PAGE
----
oa South African Journal of Clinical Nutrition - More evidence for capillary sampling in the determination of glycaemic index

Volume 18, Issue 3
  • ISSN : 1607-0658
  • E-ISSN: 2221-1268



The glycaemic index (GI) can be determined using capillary blood or venous plasma sampling. The aim of this study was to compare the GIs of three South African oat products determined using both capillary blood and venous plasma.

Twenty healthy, non-smoking male students (mean age 21.0 years, standard deviation (SD) 1.28 years, mean body mass index (BMI) 24.55, SD 2.62) volunteered to participate. Each subject received a standard pretest meal the evening before test days. The reference food used was glucose, and the test meals were three oat porridges, namely Jungle oats (66 g dry weight), Bokomo oats (72.8 g) and Oatso Easy (101 g) in the form they are normally consumed, namely with milk (150 ml) and sugar (20 g), or water only in the case of Oatso Easy, an instant porridge. Each meal contained 50 g glycaemic carbohydrate as determined by the Englyst method. Capillary blood glucose and venous blood samples were taken simultaneously at 0, 15, 30, 45, 60, 90 and 120 minutes and areas under the curve (AUC) and GI were calculated.
The mean fasting glucose value obtained from venous plasma before all tests (N = 80) was significantly lower (4.5 mmol/l, SD 0.7, p < 0.002) than the mean capillary blood glucose concentration (4.8 mmol/l, SD 0.04). The mean incremental AUCs obtained from venous plasma after all test meals and the reference (oral glucose) differed significantly (p < 0.01) from the AUCs obtained from capillary blood. The SDs for GIs calculated from venous plasma samples were at least 3 times larger than the SDs for GIs calculated from capillary samples. No significant differences were found between the GIs of the three oat products.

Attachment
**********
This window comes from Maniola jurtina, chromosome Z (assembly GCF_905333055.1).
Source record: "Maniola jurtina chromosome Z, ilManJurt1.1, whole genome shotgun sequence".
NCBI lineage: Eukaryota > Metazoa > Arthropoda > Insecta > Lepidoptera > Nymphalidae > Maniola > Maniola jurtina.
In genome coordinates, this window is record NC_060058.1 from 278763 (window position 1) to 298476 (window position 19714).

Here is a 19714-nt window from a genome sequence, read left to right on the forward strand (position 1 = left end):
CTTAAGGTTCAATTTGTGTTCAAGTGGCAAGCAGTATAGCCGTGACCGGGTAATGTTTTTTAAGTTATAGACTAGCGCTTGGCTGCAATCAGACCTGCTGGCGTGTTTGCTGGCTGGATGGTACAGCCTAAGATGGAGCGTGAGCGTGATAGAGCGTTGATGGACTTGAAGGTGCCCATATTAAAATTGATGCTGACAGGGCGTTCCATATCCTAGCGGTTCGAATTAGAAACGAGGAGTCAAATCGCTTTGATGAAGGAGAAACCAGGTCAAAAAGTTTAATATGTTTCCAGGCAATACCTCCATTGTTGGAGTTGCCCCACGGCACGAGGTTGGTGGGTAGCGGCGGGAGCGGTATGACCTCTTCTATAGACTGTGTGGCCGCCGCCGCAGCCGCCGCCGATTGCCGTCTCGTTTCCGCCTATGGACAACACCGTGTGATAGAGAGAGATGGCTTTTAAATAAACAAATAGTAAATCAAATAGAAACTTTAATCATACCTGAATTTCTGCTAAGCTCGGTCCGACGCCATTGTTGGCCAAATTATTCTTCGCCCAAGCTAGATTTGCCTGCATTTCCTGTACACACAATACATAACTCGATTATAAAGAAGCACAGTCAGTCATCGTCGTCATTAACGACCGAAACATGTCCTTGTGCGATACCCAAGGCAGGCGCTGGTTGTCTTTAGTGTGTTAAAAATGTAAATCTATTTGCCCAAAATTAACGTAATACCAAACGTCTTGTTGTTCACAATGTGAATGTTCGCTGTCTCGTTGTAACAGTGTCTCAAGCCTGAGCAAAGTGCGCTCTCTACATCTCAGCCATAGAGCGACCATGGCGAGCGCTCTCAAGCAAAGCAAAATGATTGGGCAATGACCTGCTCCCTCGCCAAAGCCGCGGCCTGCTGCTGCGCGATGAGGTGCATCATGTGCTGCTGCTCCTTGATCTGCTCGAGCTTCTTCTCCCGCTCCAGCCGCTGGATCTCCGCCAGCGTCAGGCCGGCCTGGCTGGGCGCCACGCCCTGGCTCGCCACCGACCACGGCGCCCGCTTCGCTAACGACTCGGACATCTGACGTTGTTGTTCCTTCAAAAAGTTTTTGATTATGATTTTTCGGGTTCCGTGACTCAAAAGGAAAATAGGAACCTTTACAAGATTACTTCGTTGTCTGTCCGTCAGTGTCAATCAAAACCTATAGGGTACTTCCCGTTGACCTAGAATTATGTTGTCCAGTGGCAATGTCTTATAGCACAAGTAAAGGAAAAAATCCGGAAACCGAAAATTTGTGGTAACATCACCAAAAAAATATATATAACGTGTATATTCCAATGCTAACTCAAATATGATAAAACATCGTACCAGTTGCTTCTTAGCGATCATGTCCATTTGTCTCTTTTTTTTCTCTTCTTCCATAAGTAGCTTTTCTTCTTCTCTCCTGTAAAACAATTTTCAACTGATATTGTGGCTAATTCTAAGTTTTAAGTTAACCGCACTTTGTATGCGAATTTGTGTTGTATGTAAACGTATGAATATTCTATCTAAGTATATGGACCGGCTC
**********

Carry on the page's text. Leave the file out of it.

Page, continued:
The present data are consistent with previous results showing that glycaemic responses measured in venous plasma are lower and more variable than those in simultaneously obtained capillary blood. The most precise and accurate determination of GI may be achieved using capillary rather than venous blood sampling, supporting the recommendation of the working group on the standardisation of GI testing in South Africa.

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